Grilling shellfish

Author: John Susman

I love the idea of throwing another prawn (or yabby or lobster) on the barbie this summer, but is there much of a trick to it?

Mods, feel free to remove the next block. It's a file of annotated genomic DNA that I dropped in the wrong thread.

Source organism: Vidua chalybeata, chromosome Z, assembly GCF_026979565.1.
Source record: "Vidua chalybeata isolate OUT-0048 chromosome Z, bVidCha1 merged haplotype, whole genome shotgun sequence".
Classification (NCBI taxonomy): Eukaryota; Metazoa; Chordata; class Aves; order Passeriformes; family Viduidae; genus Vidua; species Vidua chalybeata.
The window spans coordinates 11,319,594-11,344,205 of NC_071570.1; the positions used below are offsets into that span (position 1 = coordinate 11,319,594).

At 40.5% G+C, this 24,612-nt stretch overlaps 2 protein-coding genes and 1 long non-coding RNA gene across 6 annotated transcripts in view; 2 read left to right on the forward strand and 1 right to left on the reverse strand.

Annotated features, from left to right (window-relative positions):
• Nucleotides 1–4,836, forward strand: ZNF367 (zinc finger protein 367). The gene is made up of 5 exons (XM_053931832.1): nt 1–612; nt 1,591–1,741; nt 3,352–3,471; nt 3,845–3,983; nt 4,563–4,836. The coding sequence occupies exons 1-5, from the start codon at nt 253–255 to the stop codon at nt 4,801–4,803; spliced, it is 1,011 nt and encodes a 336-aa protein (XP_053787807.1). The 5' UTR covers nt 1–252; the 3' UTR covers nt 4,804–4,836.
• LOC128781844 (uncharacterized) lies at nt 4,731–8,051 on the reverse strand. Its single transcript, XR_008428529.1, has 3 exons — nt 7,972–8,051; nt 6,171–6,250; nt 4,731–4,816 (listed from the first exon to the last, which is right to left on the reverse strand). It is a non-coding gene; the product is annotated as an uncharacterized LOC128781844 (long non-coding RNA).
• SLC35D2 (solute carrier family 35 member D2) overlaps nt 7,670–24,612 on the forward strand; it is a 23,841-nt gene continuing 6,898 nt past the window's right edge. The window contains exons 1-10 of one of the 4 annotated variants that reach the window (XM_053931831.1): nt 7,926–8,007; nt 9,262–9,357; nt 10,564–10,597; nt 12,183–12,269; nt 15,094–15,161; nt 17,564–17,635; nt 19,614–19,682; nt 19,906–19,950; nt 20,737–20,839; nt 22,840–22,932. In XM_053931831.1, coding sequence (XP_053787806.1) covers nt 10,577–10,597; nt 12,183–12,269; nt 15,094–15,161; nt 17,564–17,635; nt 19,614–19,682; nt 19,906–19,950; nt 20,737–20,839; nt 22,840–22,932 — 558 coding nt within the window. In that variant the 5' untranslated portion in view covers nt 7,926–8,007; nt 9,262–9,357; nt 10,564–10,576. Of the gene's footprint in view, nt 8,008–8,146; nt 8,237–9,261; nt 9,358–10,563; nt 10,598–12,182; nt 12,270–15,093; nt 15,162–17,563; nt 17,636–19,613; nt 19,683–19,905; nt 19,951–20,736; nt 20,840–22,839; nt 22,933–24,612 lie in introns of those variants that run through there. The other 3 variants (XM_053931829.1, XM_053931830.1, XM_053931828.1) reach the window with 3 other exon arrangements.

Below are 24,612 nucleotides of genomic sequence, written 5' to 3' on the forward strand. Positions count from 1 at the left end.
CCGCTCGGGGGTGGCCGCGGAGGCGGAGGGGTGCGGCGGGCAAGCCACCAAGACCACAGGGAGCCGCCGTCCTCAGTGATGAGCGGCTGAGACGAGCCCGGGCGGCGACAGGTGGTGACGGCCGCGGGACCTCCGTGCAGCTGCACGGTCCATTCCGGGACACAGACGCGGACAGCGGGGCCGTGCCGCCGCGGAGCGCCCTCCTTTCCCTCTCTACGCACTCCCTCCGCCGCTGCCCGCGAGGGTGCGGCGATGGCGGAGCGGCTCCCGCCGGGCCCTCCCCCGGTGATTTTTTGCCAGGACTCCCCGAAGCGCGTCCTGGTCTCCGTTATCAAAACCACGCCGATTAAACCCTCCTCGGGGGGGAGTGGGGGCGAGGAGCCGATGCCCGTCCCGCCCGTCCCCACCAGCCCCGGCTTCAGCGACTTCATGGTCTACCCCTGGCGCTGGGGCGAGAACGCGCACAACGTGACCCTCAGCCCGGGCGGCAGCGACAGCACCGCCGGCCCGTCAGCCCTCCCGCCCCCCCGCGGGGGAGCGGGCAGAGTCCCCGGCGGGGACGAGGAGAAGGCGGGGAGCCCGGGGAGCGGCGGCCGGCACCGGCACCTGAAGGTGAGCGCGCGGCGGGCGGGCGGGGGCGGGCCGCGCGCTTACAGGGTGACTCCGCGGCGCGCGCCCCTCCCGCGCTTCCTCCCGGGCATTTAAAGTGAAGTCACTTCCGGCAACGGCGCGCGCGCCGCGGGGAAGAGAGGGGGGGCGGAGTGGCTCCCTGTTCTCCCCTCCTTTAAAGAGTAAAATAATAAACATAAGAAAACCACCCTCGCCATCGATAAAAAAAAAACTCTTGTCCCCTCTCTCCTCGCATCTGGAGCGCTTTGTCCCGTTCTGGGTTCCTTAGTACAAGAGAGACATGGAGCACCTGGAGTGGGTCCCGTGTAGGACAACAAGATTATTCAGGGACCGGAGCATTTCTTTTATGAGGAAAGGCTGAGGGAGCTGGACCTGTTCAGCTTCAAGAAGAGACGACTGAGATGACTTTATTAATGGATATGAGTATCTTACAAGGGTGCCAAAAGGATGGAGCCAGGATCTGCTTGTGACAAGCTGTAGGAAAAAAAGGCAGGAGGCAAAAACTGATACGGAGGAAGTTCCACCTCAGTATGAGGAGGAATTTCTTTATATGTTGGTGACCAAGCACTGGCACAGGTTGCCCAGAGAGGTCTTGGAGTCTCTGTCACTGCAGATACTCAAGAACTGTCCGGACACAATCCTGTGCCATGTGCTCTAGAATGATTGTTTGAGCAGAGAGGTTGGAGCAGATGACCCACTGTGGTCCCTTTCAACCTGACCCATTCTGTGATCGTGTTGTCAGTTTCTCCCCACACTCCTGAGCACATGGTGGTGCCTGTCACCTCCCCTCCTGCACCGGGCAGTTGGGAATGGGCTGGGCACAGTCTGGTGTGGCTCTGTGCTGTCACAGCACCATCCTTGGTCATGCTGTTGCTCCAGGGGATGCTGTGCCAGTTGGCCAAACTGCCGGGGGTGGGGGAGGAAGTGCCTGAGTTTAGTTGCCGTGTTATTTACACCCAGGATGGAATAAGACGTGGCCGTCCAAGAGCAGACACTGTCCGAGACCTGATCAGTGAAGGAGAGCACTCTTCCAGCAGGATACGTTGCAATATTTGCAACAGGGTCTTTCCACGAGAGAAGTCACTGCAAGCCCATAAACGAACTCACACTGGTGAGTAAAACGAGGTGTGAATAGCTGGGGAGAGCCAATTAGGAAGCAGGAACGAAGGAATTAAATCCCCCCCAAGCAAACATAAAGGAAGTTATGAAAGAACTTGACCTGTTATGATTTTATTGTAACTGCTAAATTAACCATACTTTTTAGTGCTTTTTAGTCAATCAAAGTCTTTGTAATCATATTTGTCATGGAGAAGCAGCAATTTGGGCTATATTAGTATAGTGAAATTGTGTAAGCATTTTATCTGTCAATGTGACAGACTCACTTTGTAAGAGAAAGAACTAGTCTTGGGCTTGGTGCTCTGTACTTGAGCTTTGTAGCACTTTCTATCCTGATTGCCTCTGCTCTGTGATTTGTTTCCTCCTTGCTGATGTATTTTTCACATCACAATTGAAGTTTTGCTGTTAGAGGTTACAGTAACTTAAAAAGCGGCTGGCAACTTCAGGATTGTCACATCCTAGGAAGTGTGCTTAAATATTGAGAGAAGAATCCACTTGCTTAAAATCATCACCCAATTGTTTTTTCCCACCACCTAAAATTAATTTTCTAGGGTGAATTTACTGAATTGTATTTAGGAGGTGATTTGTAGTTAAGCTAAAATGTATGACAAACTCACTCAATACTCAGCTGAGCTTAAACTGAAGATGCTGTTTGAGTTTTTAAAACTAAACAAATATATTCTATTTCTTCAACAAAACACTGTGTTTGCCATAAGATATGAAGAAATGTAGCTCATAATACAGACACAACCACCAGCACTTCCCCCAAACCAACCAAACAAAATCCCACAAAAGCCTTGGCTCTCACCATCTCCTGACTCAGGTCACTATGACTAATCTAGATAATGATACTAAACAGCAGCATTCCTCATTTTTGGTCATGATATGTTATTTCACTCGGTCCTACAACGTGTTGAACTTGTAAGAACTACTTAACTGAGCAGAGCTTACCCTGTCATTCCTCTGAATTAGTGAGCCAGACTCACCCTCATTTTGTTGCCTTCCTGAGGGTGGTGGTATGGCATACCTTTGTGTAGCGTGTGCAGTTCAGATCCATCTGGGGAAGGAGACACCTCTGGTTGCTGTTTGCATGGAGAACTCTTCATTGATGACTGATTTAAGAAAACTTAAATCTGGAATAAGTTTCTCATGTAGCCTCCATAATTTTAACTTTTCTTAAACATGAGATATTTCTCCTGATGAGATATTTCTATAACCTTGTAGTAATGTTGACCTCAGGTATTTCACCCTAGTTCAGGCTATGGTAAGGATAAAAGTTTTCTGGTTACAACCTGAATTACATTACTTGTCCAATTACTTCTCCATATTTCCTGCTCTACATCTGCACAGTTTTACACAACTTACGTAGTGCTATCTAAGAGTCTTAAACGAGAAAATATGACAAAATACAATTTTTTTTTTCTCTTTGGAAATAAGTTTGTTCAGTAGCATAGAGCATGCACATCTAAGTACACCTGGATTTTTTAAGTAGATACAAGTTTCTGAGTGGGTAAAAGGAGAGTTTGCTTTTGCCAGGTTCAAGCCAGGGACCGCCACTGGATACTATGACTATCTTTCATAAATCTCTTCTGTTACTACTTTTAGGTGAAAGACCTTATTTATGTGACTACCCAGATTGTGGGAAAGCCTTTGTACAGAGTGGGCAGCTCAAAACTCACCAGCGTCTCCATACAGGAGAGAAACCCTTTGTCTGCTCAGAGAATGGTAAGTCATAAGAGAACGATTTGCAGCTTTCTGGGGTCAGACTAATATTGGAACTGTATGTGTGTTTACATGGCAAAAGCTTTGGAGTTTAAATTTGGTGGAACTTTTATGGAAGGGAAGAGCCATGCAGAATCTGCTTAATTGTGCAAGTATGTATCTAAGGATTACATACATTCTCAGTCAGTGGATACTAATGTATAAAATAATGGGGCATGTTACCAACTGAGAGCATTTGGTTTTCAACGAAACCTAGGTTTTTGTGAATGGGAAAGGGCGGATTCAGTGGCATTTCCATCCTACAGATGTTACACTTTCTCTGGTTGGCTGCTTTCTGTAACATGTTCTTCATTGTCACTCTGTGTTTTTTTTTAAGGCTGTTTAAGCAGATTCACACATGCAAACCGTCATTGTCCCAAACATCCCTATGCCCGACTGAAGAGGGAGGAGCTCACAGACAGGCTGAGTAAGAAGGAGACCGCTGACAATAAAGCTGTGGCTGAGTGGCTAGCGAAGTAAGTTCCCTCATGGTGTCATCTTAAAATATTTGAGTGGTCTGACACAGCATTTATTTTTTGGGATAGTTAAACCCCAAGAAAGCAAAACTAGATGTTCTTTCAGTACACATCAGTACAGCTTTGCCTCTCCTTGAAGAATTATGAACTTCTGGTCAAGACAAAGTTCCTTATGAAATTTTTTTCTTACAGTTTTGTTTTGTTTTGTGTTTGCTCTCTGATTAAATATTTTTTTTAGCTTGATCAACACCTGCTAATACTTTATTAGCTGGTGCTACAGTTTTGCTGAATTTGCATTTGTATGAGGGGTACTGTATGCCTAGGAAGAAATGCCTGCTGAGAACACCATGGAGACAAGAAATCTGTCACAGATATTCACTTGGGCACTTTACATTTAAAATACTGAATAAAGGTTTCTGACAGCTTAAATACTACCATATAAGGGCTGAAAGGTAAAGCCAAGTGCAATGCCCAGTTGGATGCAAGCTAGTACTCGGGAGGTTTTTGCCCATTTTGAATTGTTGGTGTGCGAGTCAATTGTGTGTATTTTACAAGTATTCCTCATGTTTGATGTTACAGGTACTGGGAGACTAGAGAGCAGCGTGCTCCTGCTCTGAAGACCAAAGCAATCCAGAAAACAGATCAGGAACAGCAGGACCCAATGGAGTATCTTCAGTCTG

No matter what kind of shellfish you're grilling, leaving the shell on is the key. In addition to the protection afforded by the shell itself, exoskeleton seafood such as prawns, lobster (or crayfish), crab, yabbies and mighty marrons also have a layer of fat under the shell which renders through the flesh as it cooks. My preferred method is to split the shellfish down the middle and start them on a relatively low heat on the char-grill, on the shell side. Baste with good butter, or olive or macadamia oil as they cook and then, when the meat has turned opaque, pump the heat up to high, flip your catch flesh-side down and give them 20 seconds on full flame to get a bit of char before pulling them off to rest (for about the same amount of time it takes to drink half a glass of sémillon, say). Keep an eye on them while they're grilling; overcooked shellfish is like an English bowler's hat-trick - it leaves a dry, bitter taste. Cooked properly, though, barbecued shellfish should pull away from the shell readily, and will appear opaque all the way through. I think, done right, the flavour is unmatched by any other protein.

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